The IOST team is backed by the following group of experienced advisors, which includes Jia Tian, a Zcash consultant, and Ryan Bubinski, one of the co-founders of Codecademy:

 

Source: https://iost.io/team

In addition, IOST has an extensive list of partners and investors. They’ve also created an investment and partnership wing of their ecosystem named Bluehill which has already partnered with 7 promising projects including Rate3 and Covalent.

Source: https://iost.io/

 

IOST Token Economics

The IOST Token has a many-faceted use case. It serves as a medium of exchange, as a means of payment for trading goods and services on the platform, as commission fees for running smart contracts, and as transaction fees to the nodes in the IOST blockchain ecosystem.

The IOST Token also plays a critical role in the calculation of users’ believability scores, the foundation for IoS’s Proof-of-Believability consensus algorithm. IOST token holdings, the tokens for transactions and commissions, and Servi token holdings (the token for measuring network contributions) all serve as a means of measuring believability scores.

Source: https://www.iost.io/

All IOST Tokens were generated in the Genesis block of the IOST blockchain, meaning all tokens are already in existence. The total supply of IOST Tokens is 21,000,000,000, and the current circulating supply is 8,400,000,000 IOST.

40% of the tokens were sold during the ICO. Currently, the IOST Foundation controls 35% of the tokens, 12.5% are being reserved for community building, the team owns 10%, and the last 2.5% went to investors and advisors.

IOST can be bought at these exchanges. Since IOST is still an ERC-20 token and the IOST wallet is expected to launch in Q2 2019, you can store your IOST in Ethereum wallets such as myetherwallet and MetaMask for now.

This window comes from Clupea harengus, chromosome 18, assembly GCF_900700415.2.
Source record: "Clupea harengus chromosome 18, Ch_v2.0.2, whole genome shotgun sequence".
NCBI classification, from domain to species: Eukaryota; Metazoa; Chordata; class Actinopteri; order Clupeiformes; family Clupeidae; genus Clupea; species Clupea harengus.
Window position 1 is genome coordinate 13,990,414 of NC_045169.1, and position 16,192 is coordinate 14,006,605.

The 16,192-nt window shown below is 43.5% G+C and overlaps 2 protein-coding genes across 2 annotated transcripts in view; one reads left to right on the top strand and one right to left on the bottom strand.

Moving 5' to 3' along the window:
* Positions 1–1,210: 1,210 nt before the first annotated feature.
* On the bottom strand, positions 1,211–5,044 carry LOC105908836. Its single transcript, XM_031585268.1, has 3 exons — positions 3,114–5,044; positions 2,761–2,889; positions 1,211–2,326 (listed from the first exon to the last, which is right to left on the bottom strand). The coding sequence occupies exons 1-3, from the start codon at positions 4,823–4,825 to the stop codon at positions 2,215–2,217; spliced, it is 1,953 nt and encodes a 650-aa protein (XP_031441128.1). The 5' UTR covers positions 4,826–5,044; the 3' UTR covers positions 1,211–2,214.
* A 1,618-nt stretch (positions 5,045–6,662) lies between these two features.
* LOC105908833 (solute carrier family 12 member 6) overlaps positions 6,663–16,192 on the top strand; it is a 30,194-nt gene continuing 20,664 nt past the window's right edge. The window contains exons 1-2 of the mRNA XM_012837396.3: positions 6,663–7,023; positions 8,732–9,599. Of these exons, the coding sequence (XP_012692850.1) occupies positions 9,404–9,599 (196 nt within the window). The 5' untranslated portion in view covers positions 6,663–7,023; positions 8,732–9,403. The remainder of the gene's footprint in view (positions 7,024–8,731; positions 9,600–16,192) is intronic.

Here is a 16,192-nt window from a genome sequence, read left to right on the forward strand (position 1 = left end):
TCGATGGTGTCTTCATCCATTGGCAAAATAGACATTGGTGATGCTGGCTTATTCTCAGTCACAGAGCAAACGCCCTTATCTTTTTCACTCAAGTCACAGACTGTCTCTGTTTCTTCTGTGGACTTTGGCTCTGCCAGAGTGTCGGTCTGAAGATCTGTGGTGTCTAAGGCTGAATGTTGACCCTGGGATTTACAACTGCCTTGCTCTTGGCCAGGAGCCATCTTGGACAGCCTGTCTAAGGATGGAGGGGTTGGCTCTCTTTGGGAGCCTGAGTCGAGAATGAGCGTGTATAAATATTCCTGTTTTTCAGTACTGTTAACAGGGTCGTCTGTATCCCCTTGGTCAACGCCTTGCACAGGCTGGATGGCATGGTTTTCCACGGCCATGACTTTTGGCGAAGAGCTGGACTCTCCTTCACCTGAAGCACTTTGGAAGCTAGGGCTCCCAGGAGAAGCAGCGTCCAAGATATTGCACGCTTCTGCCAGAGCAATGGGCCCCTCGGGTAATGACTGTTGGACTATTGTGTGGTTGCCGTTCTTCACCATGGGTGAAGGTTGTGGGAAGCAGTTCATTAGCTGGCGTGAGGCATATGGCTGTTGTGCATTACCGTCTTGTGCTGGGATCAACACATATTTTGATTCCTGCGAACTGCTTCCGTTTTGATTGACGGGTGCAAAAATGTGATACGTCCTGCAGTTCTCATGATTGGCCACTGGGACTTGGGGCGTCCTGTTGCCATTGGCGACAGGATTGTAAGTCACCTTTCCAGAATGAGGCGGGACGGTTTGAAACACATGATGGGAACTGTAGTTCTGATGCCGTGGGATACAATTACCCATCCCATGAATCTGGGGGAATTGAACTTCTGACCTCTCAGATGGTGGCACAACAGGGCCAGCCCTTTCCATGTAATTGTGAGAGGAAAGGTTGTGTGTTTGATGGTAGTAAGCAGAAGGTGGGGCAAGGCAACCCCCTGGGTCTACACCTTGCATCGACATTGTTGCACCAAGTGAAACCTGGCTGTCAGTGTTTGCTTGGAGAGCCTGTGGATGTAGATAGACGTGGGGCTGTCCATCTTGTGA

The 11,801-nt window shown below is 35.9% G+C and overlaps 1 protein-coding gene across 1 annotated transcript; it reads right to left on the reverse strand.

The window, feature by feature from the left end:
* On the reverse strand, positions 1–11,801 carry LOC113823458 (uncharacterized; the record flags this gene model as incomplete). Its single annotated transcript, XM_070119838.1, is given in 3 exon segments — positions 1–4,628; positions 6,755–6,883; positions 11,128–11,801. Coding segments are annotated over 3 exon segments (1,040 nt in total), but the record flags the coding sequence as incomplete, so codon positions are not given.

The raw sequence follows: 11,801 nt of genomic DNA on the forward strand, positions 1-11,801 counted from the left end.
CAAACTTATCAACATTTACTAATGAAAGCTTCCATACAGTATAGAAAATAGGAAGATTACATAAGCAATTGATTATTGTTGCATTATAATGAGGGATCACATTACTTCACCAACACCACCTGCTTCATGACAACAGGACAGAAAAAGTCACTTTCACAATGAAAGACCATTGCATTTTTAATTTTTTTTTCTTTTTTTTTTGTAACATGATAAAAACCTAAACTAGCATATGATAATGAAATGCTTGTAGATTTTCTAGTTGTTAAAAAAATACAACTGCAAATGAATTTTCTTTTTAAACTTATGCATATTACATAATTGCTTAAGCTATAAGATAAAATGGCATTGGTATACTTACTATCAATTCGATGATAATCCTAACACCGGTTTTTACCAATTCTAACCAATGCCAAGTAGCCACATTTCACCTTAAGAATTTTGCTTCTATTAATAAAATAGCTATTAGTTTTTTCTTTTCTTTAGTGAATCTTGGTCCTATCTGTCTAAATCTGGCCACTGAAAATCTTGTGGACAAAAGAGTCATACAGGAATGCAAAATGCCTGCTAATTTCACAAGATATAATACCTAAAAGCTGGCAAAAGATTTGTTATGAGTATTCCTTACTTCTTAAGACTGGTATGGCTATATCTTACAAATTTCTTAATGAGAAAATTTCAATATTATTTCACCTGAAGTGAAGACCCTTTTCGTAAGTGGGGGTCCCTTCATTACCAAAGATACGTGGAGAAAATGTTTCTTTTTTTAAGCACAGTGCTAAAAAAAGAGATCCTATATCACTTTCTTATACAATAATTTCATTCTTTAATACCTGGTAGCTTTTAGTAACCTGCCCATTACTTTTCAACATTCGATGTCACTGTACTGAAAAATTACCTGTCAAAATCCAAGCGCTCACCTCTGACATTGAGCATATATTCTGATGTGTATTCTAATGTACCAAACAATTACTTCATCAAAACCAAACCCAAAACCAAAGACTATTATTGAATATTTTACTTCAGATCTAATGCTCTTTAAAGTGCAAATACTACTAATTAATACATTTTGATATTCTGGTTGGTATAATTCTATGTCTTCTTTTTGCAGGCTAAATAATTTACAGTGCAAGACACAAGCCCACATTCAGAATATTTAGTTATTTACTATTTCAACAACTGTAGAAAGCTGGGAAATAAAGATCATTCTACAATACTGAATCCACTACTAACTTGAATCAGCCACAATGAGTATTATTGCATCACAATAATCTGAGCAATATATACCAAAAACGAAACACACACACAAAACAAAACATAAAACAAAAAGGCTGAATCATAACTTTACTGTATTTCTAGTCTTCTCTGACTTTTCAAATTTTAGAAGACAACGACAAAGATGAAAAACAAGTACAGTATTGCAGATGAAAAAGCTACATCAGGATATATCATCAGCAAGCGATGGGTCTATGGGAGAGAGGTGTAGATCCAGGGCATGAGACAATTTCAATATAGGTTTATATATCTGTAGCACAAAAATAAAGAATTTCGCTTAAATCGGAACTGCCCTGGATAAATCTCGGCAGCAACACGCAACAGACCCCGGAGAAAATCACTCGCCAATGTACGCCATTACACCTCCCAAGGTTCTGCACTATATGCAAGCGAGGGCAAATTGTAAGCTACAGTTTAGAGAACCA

IOST Roadmap

Given that the IOST ICO finished relatively recently, their roadmap displays several exciting milestones coming up over the next few years. Interestingly, their CEO Jimmy Zhong has consistently been quoted in interviews saying the IOST team is far ahead of their current roadmap and will be releasing an updated roadmap with the mainnet date pushed forward to Q1 of 2019.

In a space where many crypto projects are delaying the release of their tech, it’s refreshing to see a project actually accelerating their release dates.

 

Source: https://iost.io/

You can keep track of the project’s progress right here.

Challenges, Competitors and the Road Ahead

Protocol blockchains have been the absolute favorite of investors over the past year, and they dominate the cryptocurrency top 100 list. This means that IOST is facing serious competition, but the project has armed itself with some serious technological innovations that can give the blockchain a competitive advantage.

As the team described it:

Many people would like to think that we created IOST in order to compete with existing scaling solutions like EOS and Zilliqa. To certain degree, this is a fair. However, instead of competitors, we would like to think IOST, EOS and Zilliqa are classmates, trying to address the same question with different approaches.

The IOST team has indicated that EOS and Zilliqa are likely the project’s closest related projects, mainly because these blockchains are further along when it comes to solving scalability than NEO, Ethereum, or Qtum.

Even though IOST might have the advantage over its competitors in terms of scalability, it will be of vital importance for the project to establish a valuable and complete ecosystem by attracting a large number of developers and entrepreneurs. This is essential in order to build the infrastructure for the services ecosystem IOST aspires to create.

With a large team, impressive backing by partners and investors, and several groundbreaking technological innovations, the IOST blockchain should be able to attract valuable projects to its network during the built up to the launch of their mainnet mid-2019.

With a significant amount of developments to look forwards to as well as top tier backing, IOST is certainly a protocol blockchain to keep an eye on. To do so, you can follow their website, Twitter, Telegram, Reddit, Medium, or Github.

Related: Solving Blockchain’s Biggest Problem: 5 Projects Working on Scalability